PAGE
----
For gold it just states from gold mined within the US or from reserves held by the US. I wonder why they can't seem to get any 24K gold for the Buffalo coins? Maybe we no longer have any in reserve -- is just a little coin melt all that's left at Ft Knox? Actually for the Buffalo the requirement is "the Secretary shall commence striking and issuing for sale such number of $50 gold bullion and proof coins as the Secretary may determine to be appropriate, in such quantities, as the Secretary, in the Secretary’s discretion, may prescribe." For Eagles the law states "Notwithstanding any other provision of law, the Secretary shall mint and issue, in quantities sufficient to meet public demand"

  10. The coinage act of 1792 defined 1 dollar as a coin containing 371.25 grains of Ag (silver.) There are 480 grains in 1 troy oz. Thus 1 silver dollar contains (77.37% Ag) just a bit less than one troy oz of Ag. A quarter dollar (371.25/4 grains Ag) a half-dollar (371.25/2 gr. Ag) a dime or tenth of a dollar (371.25/10 gr. Ag) This stems from the fact that Hamilton and Jefferson when setting up the US Treasury to comply with Art. I section 8 that demands that "Congress shall... coin [not print from thin air] the money and regulate [make uniform] the value thereof [i.e. each coin from a US Mint must comply with the Coinage Act of 1792.] Additionally, Article I section 10 requires that "No State shall... make anything but gold and silver coin tender in payment of debt."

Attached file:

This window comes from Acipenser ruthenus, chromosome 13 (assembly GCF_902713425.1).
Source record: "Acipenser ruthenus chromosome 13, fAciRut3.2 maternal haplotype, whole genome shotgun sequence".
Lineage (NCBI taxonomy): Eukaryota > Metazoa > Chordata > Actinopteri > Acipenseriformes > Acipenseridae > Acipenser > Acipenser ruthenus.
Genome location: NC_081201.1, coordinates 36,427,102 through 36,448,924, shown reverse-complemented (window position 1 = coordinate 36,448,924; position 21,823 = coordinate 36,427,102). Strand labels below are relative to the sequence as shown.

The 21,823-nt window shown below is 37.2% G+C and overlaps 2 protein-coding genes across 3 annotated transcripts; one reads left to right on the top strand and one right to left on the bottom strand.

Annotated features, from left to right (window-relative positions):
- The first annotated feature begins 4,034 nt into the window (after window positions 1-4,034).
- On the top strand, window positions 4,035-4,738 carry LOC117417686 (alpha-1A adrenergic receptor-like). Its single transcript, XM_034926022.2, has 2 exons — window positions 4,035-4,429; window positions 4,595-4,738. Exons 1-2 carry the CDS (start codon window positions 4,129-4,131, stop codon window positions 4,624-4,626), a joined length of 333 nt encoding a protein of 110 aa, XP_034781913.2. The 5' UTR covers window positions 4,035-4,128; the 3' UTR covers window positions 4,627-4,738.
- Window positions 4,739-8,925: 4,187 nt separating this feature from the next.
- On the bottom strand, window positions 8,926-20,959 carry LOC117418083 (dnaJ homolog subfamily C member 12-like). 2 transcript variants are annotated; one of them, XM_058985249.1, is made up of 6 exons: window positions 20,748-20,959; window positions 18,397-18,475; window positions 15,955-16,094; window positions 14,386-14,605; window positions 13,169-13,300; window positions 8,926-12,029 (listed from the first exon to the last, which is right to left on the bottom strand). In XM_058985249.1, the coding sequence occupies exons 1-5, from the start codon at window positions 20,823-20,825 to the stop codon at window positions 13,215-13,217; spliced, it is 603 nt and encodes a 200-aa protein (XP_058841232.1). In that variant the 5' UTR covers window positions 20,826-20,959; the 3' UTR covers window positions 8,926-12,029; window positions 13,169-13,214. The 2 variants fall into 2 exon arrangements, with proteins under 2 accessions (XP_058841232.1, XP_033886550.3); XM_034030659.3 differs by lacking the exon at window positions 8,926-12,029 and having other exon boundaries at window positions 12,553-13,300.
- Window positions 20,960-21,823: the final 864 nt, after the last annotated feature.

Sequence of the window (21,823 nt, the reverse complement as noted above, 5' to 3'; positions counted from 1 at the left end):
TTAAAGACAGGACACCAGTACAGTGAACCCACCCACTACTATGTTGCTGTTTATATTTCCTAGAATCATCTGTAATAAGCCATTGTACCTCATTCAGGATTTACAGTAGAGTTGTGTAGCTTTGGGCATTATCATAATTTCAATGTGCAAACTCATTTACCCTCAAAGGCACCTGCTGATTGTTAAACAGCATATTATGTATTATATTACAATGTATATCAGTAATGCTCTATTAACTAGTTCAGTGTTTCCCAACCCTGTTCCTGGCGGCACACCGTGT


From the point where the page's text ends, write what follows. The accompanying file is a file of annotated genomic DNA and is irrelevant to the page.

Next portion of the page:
11. Makes me think of the exchange between The Bernank and Ron Paul when he asked about the FED's abilitiy to create money and The Bernank started with the coin clause and Paul yelled "COINS!??" Too funny.

    Almost 2011, should be interesting.

  12. Zero Hedge also made this mistake a few months back.

    There are three versions of the silver eagle: bullion, uncirculated, and proof. The latter two are intended more for coin collectors. The Mint suspended the minting of uncirculated and proof silver eagles in 2009 in order to produce regular bullion silver eagles to meet the demand. In 2010 they resumed production of proof silver eagles, but the uncirculated version is still suspended. There are hopes among coin collectors that uncirculated production may finally resume in 2011.

    You can tell whether a silver eagle is uncirculated/proof or bullion by checking the back. The uncirculateds have a "W" mint mark on the lower left side of the coin, while the bullion versions have no such mint mark.



    Hope this explanation helps clear things up for everybody.